The Case for Growth
As Kenway celebrates its 10th Anniversary this month, there is no doubt much time spent on reflection on past failures, accomplishments and the many lessons learned from both. Much of this quarter’s newsletter hearkens the past, celebrates it and cements Kenway’s place in Chicago’s consulting services industry. I take great pride in the kind words written by my fellow Kenway employees who write about their experience wearing both the hat of an employee, but also the hat of an employer as, in many ways, each of us has helped shape what Kenway Consulting has become today.
When I think of my professional career, I realize that I have consistently been given the feedback that I don’t take the time to enjoy success, and that I spend too much energy on my weaknesses and not enough time on my strengths. Well, after years of hearing that feedback and frankly not doing much about it, I’ve decided that the feedback isn’t so much a call to action, as it is simply a statement of fact. And you know what? I’m ok with it. I don’t mind focusing on my weaknesses. Heck, it keeps me busy, since the list is long! So, in line with my pension for improvement, I’m going to look at the past ten years and reflect less on the many pride-filled successes and more on the missed opportunities upon which we must capitalize in the next month, the next year and the next decade. In a word, it is growth. Growth, not as a goal, but as a necessary outcome of doing what we do. Now, we have grown every year in our ten year existence. So, in a way, the outcome has already been achieved. However, my hope is that in the days that are ahead, we are intentional about it, and less accidental, and capitalize on Kenway’s potential, which I believe has been far greater than our actual performance to date.
This past week, I sat down one-on-one with the Chair of a CEO Peer Group in which I’ve been a member for the past two years. I was speaking to her about our growth, and she asked me, “Why is Growth Important to Kenway?” And for about one minute, I was stumped. I honestly didn’t have a ready-made answer. Growth’s importance to Kenway is not to increase revenues, or to hire more people, or to diversify our client base or even to create opportunities for promotion by going from a smaller company to a larger company. Sure, those are all great outcomes, but they are not the things upon which we base our success. So, as I sat there dumbfounded without an answer, she asked a follow-up question, “You have always said that you started the company for which you always wanted to work, why is growth important for that company?” Then, it hit me.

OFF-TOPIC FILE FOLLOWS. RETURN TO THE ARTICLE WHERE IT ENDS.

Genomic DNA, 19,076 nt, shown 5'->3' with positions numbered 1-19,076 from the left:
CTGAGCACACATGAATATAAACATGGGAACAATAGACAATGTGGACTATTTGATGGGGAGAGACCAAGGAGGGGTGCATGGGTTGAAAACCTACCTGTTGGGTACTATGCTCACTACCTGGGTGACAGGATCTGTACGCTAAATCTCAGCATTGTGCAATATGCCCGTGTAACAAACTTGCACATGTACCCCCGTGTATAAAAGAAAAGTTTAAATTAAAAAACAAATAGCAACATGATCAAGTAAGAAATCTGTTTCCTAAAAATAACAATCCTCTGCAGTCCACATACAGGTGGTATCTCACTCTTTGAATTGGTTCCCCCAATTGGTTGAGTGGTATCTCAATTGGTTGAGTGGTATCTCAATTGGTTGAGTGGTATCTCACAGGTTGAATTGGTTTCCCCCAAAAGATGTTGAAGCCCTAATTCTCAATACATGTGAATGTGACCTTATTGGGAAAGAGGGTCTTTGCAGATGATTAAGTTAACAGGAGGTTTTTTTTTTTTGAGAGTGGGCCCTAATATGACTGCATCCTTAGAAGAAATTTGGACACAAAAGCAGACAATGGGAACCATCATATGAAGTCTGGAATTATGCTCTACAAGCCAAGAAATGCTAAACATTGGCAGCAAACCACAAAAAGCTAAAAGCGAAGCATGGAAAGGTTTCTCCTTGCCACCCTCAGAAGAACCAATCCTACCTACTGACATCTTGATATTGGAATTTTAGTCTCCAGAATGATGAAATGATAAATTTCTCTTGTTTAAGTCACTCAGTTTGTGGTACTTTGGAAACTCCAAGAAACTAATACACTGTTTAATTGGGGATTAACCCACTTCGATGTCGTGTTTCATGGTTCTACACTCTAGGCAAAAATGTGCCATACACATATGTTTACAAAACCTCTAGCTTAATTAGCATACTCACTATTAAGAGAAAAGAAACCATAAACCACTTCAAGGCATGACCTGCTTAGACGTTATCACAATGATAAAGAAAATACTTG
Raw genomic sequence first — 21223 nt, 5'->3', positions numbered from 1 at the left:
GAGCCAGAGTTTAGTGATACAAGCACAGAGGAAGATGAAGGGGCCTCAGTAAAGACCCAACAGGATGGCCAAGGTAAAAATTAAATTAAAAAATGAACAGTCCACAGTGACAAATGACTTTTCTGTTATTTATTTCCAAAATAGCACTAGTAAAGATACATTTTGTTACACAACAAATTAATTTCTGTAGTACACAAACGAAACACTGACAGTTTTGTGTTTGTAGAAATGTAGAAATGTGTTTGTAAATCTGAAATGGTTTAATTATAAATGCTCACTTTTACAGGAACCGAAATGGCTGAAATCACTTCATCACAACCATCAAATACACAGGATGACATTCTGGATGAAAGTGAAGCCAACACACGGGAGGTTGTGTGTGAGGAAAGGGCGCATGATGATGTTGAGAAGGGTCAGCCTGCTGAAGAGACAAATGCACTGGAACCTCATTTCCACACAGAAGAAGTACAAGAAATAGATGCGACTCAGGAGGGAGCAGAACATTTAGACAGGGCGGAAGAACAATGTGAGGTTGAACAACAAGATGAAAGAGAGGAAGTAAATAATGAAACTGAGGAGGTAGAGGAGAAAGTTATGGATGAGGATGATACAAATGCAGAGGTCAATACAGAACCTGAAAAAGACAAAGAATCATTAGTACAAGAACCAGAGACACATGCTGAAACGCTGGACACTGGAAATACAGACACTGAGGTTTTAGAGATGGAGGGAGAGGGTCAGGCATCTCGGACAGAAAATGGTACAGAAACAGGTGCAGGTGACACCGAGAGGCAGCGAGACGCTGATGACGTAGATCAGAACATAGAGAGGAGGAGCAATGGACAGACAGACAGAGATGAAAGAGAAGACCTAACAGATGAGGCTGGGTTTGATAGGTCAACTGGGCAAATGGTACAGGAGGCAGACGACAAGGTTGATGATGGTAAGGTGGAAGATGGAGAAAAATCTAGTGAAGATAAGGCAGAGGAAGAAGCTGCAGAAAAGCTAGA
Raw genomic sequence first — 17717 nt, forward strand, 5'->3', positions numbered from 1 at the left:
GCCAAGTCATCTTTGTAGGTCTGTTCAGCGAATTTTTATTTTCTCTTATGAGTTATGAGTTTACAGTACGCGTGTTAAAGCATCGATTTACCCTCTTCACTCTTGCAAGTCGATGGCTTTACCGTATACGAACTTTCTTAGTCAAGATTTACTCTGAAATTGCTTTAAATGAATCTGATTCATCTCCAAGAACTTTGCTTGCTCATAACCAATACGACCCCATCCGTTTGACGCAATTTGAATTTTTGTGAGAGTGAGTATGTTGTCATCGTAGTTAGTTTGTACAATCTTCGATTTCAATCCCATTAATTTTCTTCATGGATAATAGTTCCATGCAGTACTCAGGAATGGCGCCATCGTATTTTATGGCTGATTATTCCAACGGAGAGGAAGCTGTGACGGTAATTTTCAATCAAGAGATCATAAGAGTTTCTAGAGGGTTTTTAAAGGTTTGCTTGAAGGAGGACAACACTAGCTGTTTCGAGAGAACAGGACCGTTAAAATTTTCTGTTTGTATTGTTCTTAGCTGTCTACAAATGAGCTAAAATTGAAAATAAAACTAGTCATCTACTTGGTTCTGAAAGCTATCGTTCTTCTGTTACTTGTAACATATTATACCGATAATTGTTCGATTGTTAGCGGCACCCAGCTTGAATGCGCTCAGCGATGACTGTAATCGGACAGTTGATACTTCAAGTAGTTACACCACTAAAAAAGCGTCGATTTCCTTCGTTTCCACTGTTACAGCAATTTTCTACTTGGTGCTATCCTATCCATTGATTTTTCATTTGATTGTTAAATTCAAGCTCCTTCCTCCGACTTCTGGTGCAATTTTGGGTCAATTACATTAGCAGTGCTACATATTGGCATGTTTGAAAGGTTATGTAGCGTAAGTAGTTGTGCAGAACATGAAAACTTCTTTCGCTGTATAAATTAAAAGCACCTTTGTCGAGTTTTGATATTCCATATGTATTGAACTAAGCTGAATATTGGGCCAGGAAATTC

I started Kenway Consulting because I believed there was an alternative to what I was seeing in the consulting landscape. I felt there was a way to focus on delivery, and let sales and growth be by-products of being good and spreading the word. I felt there was a way to focus on always doing right, even if that meant dips in revenue, believing that in the long run, growth would result from the integrity and good will that permeated. I felt there was a way to hire and retain talented personnel by focusing less on corporate goals, and more on the unique personal and professional goals of each employee. These were the attributes of the company for which I always wanted to work.
So what is the case for growth? To me, there are still far too many companies that get burned by consulting firms who over-promise and under-deliver. There are far too many consulting firms who sell services to their clients that, frankly, aren’t needed. And there are far too many great employees out there who work for these consulting firms, and day dream about the company for whom they always wanted to work, and might not believe exists. This is our case for growth. To spread the word to the people who may be a fit at Kenway. And to spread the word to companies who could benefit from what we provide. It is my belief that we have barely scratched the surface on both camps.
So, back to my one-on-one last week, my answer was an impassioned stream of consciousness focused on the sadness I felt for the companies that got burned in the past ten years going with the over-sellers and under-deliverers, and for the many good people who work for the companies doing the over-selling. Mix all that with a little “woe is me” that Kenway isn’t winning the business and hiring these people, and it brought me to my case for growth. And here it is:
Kenway needs to grow as a moral imperative. We need to grow because it is the right thing to do: for the companies with whom we do business and the people we hire. The case is as simple as that.